In 2015, at the age of 26, Charley Wood had a preventative double mastectomy. With her mum sadly passing away when she was 17 due to ovarian cancer, Charley decided to get tested for the BRCA1 gene. When she tested positive, she knew she was at risk of developing ovarian and breast cancer. She decided to take preventative measures to stop the ovarian and breast cancer from developing, taking control and reducing her risk significantly.
Following her mastectomy, Charley decided to start a blog to raise awareness and support those discovering they have the ovarian and breast cancer gene mutation.
Charley set up Drain Dollies, a company that produces convenient bags to hold drain bags post-surgery to aid a patient’s recovery and comfort. Inspired to help support others, Charley has made the bags available to people all over the world, with a percentage of the proceeds funding vital research here at Prevent Breast Cancer.
What inspired you to get tested for the BRCA1 gene mutation?
“Having lost my mum at only 17 years of age, the devastation hit me hard at a time in life when I needed her the most. As I grew up and learnt about the BRCA1 mutation, I began to realise that by taking preventative measures to stop the ovarian and breast cancer from starting in the first place, I could save my own life. Having lost so many relatives to ovarian and breast cancer, I knew just how real the risks were and couldn’t bear to live my life in fear of whether I would get cancer. I just wish that there was much more awareness about this gene. If preventative measures were highlighted more, then my mum could still be alive.”
Once you found out you’d tested positive, how did you make the decision to have a double mastectomy?
“The decision was very easy for me and made instantly. Being given the chance to prevent getting breast cancer was such a gift I will always be grateful for. I didn’t feel attached to my breasts and let no emotions or physical reasons get in the way of my decision to control my destiny. It was a no-brainer.”
What advice would you give to someone going through something similar?
“I would always tell someone not to panic and that knowledge is power. I would chat to them about their results, offer a shoulder to cry on and inform them about the various support networks around. If someone doesn’t want to go down the surgery route, which isn’t for everyone, then regular screening is a good option. I always advise people to do their research into surgeons and reconstruction options. It is a long process from start to finish, therefore being clued up means you can progress through each stage without difficulty.”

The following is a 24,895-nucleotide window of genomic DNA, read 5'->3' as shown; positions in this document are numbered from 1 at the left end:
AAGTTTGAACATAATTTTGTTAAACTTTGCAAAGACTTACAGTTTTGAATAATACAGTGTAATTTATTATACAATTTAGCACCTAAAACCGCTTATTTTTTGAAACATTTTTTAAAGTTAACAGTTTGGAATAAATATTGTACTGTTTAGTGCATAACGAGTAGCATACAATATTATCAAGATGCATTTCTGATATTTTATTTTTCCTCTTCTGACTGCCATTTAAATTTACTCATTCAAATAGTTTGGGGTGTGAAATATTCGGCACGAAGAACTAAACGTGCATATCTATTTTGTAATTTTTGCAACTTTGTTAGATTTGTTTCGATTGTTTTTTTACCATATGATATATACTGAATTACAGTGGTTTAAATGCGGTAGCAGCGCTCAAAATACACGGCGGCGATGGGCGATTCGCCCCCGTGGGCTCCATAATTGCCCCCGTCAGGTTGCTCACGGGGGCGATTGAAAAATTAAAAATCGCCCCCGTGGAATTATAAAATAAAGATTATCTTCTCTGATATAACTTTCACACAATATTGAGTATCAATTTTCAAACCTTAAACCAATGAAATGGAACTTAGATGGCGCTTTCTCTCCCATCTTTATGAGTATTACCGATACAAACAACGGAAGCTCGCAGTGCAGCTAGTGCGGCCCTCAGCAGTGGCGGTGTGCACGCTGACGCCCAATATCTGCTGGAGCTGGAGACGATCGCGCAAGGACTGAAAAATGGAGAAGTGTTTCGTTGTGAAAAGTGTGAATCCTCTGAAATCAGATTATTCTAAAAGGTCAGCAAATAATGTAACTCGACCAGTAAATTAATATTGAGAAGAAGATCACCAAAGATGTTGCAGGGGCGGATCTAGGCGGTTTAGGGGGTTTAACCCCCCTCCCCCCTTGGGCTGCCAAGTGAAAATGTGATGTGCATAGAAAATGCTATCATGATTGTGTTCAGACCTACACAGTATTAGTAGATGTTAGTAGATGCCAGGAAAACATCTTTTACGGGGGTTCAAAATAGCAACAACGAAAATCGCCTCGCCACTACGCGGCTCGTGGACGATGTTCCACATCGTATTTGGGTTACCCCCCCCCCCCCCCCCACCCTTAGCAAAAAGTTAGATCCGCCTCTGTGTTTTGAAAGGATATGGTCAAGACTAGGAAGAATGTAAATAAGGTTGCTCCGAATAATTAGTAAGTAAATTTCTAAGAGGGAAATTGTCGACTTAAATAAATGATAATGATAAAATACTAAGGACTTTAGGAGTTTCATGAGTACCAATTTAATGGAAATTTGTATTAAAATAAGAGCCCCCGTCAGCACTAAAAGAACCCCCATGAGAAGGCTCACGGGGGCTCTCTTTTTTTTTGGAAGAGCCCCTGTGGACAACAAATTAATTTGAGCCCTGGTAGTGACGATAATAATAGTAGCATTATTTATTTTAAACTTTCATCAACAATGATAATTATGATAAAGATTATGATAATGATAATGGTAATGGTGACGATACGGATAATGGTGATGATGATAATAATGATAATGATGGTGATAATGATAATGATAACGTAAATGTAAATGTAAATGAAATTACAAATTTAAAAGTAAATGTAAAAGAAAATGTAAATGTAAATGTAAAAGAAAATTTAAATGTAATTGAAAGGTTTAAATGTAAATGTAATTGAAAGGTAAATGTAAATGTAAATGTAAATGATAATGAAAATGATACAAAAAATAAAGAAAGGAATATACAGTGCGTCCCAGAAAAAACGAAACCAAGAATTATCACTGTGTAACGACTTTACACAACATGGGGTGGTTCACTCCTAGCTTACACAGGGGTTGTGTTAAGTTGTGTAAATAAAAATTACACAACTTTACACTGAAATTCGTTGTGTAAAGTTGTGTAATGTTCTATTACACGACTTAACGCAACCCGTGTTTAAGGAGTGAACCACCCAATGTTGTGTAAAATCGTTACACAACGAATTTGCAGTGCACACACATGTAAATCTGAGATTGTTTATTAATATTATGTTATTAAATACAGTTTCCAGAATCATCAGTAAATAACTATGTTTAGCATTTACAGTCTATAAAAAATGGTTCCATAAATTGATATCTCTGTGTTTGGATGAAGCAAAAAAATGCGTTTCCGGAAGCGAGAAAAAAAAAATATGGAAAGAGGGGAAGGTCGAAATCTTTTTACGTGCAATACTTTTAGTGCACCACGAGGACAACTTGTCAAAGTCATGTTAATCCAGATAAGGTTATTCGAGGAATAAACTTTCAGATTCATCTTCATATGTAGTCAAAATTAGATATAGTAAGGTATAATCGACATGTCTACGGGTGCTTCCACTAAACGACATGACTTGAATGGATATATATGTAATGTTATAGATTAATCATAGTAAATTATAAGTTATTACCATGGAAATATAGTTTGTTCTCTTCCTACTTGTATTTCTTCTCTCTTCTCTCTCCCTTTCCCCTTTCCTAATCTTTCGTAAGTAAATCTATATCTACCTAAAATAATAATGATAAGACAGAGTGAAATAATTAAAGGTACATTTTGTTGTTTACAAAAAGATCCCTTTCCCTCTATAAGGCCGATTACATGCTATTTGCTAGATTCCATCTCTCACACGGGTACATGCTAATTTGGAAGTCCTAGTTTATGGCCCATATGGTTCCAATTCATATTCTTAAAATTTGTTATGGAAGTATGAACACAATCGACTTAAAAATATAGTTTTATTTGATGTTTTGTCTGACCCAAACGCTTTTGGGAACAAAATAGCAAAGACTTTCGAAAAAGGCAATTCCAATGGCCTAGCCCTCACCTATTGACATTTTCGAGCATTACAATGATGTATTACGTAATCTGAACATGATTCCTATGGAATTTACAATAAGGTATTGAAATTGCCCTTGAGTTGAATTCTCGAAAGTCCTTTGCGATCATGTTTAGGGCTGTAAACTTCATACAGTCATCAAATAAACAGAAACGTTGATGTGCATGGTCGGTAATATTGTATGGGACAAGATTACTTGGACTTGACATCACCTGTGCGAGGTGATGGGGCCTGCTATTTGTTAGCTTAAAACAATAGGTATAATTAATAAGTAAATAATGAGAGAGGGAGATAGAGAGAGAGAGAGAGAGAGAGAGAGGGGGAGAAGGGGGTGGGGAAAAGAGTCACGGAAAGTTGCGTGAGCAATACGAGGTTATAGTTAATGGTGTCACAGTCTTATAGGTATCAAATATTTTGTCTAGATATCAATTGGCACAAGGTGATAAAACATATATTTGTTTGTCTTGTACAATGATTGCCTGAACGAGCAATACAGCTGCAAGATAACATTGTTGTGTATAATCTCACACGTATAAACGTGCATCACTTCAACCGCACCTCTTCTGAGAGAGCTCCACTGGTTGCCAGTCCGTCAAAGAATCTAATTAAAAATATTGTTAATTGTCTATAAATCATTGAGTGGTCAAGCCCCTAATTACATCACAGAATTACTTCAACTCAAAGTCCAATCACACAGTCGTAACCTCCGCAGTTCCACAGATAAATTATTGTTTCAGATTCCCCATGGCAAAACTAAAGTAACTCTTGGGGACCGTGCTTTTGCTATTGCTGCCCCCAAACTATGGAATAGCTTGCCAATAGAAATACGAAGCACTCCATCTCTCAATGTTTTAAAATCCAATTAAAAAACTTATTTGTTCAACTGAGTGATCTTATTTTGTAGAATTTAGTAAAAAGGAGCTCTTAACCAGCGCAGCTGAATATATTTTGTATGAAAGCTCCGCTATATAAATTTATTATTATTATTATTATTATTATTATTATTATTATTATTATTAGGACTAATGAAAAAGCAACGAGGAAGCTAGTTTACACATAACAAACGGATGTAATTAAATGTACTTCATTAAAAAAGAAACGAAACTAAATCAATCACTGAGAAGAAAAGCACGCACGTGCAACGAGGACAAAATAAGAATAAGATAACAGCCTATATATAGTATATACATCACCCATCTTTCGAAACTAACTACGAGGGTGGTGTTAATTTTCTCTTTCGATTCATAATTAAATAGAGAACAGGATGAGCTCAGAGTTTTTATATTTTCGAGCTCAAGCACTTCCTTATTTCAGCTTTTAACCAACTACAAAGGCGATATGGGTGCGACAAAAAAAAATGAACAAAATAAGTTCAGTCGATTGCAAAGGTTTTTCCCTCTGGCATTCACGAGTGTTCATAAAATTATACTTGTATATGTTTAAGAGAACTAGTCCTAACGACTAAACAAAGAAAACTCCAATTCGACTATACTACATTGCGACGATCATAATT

How have your experiences changed your attitude towards your future?
“My journey so far has taught me how precious life is and to live for today. My experience has given me another purpose and that is to raise awareness and to support and offer advice to women in my position. Through speaking to women over the last year about my positive experience, I have given them the confidence to have risk-reducing surgery, which before they were too frightened to do. This could have saved these ladies’ lives, and I hope to continue to help women in this way in the future.”
Why is Prevent Breast Cancer’s ultimate goal so important to you?
“If breast cancer were to be prevented, fewer families would be devastated by the loss of loved ones. More children will grow up with a mum to attend parents evening and see them walk down the aisle. Fewer women will have to go through gruelling cancer treatments and, instead, they’ll be allowed to live a long and healthy life, without having it robbed from them by this horrible illness.”
What are Drain Dollies? What inspired you to set the company up?
“Following breast cancer surgery, drains are in place for up to a few weeks and are difficult to manage and unsightly. After my double mastectomy, I really struggled getting around with my drains as I was frightened of catching the tube which was stitched into my side. I came up with the idea of a special lightweight bag to carry, contain and conceal surgical drains and decided to call them Drain Dollies.
Using the bags meant that I could have the use of my hands back, as well as my dignity. I had the confidence to walk down to the shop for fresh air and have visitors over for company. My Drain Dollies meant I had a bit more independence and could make a drink for myself, brush my teeth and do my physiotherapy exercises without needing that extra pair of hands.
The help they gave me inspired me to make these available to women all over the world going through breast cancer surgery while, raising money for a charity striving for a breast cancer-free future. So far, they have gone to countries as far as America, Australia, Italy, France, Iceland and Canada, to name a few!”